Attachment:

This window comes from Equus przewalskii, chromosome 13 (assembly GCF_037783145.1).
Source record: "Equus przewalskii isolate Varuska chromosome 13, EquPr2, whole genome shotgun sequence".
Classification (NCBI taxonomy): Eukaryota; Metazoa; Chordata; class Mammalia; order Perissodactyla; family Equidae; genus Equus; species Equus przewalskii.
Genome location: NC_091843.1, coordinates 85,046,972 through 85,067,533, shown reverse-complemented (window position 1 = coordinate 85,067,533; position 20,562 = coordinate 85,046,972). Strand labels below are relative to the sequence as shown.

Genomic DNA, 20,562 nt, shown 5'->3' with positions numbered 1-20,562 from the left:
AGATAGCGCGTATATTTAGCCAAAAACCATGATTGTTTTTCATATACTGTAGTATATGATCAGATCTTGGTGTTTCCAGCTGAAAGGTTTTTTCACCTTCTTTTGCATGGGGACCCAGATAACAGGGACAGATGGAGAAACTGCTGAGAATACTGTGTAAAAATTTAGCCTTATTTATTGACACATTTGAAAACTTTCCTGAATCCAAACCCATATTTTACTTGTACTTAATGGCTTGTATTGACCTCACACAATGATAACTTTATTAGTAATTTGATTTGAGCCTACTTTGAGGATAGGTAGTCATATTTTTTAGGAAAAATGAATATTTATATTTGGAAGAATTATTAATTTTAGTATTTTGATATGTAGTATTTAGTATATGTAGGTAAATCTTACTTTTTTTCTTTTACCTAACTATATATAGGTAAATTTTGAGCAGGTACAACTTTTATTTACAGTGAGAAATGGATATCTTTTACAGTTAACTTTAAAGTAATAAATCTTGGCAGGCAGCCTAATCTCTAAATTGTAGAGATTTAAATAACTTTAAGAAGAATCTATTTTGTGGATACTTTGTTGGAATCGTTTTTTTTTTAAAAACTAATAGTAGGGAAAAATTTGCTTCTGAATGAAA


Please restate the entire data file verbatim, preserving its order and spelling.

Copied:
This window comes from Equus przewalskii, chromosome 13 (assembly GCF_037783145.1).
Source record: "Equus przewalskii isolate Varuska chromosome 13, EquPr2, whole genome shotgun sequence".
Classification (NCBI taxonomy): Eukaryota; Metazoa; Chordata; class Mammalia; order Perissodactyla; family Equidae; genus Equus; species Equus przewalskii.
Genome location: NC_091843.1, coordinates 85,046,972 through 85,067,533, shown reverse-complemented (window position 1 = coordinate 85,067,533; position 20,562 = coordinate 85,046,972). Strand labels below are relative to the sequence as shown.

Genomic DNA, 20,562 nt, shown 5'->3' with positions numbered 1-20,562 from the left:
AGATAGCGCGTATATTTAGCCAAAAACCATGATTGTTTTTCATATACTGTAGTATATGATCAGATCTTGGTGTTTCCAGCTGAAAGGTTTTTTCACCTTCTTTTGCATGGGGACCCAGATAACAGGGACAGATGGAGAAACTGCTGAGAATACTGTGTAAAAATTTAGCCTTATTTATTGACACATTTGAAAACTTTCCTGAATCCAAACCCATATTTTACTTGTACTTAATGGCTTGTATTGACCTCACACAATGATAACTTTATTAGTAATTTGATTTGAGCCTACTTTGAGGATAGGTAGTCATATTTTTTAGGAAAAATGAATATTTATATTTGGAAGAATTATTAATTTTAGTATTTTGATATGTAGTATTTAGTATATGTAGGTAAATCTTACTTTTTTTCTTTTACCTAACTATATATAGGTAAATTTTGAGCAGGTACAACTTTTATTTACAGTGAGAAATGGATATCTTTTACAGTTAACTTTAAAGTAATAAATCTTGGCAGGCAGCCTAATCTCTAAATTGTAGAGATTTAAATAACTTTAAGAAGAATCTATTTTGTGGATACTTTGTTGGAATCGTTTTTTTTTTAAAAACTAATAGTAGGGAAAAATTTGCTTCTGAATGAAA